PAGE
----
Visitors offer lessons in possibilities

Orchestra: St. Petersburg Philharmonic raises performance standard with concert at Meyerhoff.

Classical Music

March 19, 2002|By Tim Smith | Tim Smith,SUN MUSIC CRITIC

A week after the St. Petersburg Philharmonic's visit, I still find the rich, soulful sound of that orchestra floating in my head. Another after-effect lingers. It's the realization that the artistic bar has been raised in Baltimore.

Before the Russians played in Meyerhoff Symphony Hall with their music director Yuri Temirkanov, I don't think local audiences or members of Temirkanov's other ensemble, the Baltimore Symphony Orchestra, really understood what all the fuss was about.

Everyone had heard how Temirkanov was used to high standards and was insisting on them here, but I think some folks considered such talk as hyperbolic, or merely an excuse to justify changes in the BSO. Until the Philharmonic actually performed on the BSO's home turf, they could ignore the possibility that maybe Temirkanov and his players really were on an exalted level. Now we all know for sure.

Of the concerts I heard the Philharmonic give (the others were in New York and D.C.), Baltimore's had a slight edge in terms of expressive force. It was as if Temirkanov and his players wanted this event to count the most. What we heard was generous music-making, a kind of embrace, an invitation to partake of what drives this conductor and this orchestra. It was a heady experience.

When you consider how hard the philharmonic works on tour - a rehearsal for every concert - its discipline is all the more impressive. I never heard a tired note, even at the Carnegie Hall concert, which had been preceded just a few hours earlier not just by a rehearsal of almost that whole program, but also a near run-through of another demanding one.

Maybe discipline isn't everything, but playing of such cohesion and precision sure is wonderful to hear. The smoothness of the blend among the strings and the winds, the unanimity and clarity of attack - such things help to define a great orchestra. When you add in the interpretive heat, generated from the podium and put into aural power by the musicians, the effect can be spectacular. And so it was as the St. Petersburg Philharmonic strutted its stuff here.

Obviously, Temirkanov cannot turn the BSO into a copy of the Russian group. I can't imagine why he would want to, anyway. Every orchestra has its own personality and strengths - and limits. But I certainly can understand why he wants to make changes, why he is displeased by some things he routinely hears from the vantage of the BSO podium (and you can be sure he hears everything).

What some people may have trouble with is the concept that the BSO needs upgrading. After all, the orchestra is used to high praise, and the years with music director David Zinman were banner ones. But in music, like all the arts, there's always a higher plateau ahead, always another upward notch desirable - and maybe obtainable.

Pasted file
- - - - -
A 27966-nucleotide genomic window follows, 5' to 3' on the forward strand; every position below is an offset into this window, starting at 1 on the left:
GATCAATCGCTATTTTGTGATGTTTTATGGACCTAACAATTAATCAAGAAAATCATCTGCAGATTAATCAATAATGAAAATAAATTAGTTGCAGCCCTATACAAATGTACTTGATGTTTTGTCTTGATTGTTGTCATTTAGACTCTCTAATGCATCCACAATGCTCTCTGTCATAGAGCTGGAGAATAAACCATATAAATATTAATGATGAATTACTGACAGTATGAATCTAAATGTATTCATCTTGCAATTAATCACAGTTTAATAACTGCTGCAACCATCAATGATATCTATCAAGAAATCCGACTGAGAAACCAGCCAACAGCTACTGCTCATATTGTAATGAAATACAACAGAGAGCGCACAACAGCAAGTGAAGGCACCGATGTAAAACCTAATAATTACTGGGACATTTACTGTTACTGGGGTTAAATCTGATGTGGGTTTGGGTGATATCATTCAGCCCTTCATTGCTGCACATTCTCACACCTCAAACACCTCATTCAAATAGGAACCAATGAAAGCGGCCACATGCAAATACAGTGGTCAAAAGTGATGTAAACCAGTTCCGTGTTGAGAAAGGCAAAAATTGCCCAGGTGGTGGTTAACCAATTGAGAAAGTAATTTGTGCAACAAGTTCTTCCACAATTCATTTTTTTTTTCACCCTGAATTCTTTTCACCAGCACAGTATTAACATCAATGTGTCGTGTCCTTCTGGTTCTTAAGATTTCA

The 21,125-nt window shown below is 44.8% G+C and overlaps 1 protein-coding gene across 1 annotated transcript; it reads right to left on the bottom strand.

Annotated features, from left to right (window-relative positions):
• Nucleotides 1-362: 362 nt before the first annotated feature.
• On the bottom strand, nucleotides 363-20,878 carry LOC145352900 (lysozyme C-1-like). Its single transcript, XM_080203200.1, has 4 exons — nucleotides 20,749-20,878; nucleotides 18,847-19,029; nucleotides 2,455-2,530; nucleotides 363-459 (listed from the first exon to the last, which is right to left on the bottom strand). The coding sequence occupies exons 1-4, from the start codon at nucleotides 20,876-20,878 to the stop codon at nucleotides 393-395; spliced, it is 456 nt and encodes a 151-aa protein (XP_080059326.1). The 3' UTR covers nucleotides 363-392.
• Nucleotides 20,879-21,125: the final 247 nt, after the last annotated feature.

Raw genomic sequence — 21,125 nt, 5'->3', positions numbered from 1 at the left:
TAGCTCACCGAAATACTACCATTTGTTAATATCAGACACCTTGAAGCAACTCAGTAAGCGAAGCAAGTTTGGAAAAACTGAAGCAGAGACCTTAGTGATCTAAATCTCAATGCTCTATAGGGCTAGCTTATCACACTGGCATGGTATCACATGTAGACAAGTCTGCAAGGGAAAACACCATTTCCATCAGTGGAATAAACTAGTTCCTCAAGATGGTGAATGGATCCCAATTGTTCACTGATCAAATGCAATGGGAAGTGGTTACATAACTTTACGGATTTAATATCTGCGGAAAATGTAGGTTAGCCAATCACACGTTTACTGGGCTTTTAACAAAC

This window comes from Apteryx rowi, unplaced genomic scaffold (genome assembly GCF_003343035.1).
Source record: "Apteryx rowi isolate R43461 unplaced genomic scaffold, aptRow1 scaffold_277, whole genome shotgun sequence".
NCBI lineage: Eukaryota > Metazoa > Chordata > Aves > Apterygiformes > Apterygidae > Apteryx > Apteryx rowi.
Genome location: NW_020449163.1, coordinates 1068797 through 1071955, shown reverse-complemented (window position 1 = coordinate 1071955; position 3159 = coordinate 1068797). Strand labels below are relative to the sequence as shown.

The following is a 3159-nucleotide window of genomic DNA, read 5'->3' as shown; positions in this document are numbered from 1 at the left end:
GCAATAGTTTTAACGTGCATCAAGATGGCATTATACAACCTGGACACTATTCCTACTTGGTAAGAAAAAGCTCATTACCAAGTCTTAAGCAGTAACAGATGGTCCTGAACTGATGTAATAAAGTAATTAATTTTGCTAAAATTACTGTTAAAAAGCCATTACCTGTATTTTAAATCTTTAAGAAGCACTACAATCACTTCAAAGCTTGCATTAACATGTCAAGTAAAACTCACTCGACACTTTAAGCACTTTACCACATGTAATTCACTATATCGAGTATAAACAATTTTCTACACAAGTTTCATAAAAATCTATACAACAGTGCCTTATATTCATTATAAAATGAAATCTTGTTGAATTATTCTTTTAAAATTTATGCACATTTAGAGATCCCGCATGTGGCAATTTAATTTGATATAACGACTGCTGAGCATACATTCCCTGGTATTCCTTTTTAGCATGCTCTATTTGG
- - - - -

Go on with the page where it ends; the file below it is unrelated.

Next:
A cool, objective analysis of the BSO clearly reveals weak spots. They may not be catastrophic; audiences don't run screaming from the theater because of them. But if the ensemble is to rise, improvements have to be made.

Sometimes, they can be made by rearranging resources; we've seen some re-positioning of personnel during Temirkanov's tenure and will likely see more. Sometimes, new blood is the better option; we've seen - and heard - some of that, too.

If each step Temirkanov takes is considered a threat or an insult, he and the orchestra won't get very far. If people prefer to wallow in memories of the good old days, we may not get to enjoy many good new days.

What we heard at the Meyerhoff last week was not just a fabulous orchestra from Russia. We got a filling taste of what quality means to Temirkanov, and what the next level of quality for the BSO might be like if he stays in the job.

(Temirkanov's contract expires at the end of the 2002-2003 season. Asked about the status of new contract talks, BSO president John Gidwitz declined to comment. Asked the same question at Carnegie Hall, Temirkanov said, "I haven't thought about that." For what it's worth, he was smiling broadly as he said it.)

One last thing. It was great just to encounter another major orchestra here. Baltimore should be a regular stop for touring orchestras. Ongoing exposure to better - and even lesser - orchestras would be beneficial to the public, which hasn't had that opportunity since the Philadelphia Orchestra stopped visiting years ago. Such exposure can do wonders for breaking down insular and provincial attitudes.

The San Francisco and Chicago symphonies present competition in their halls every season; the BSO should think about doing the same at Meyerhoff.

New faces

The BSO has a new vice president and general manager. Karen A. Swanson, who will be responsible for artistic planning and management, starts June 3. She has spent the past 15 years with the New Jersey Symphony Orchestra, working as general manager and, more recently, director of development and external affairs.

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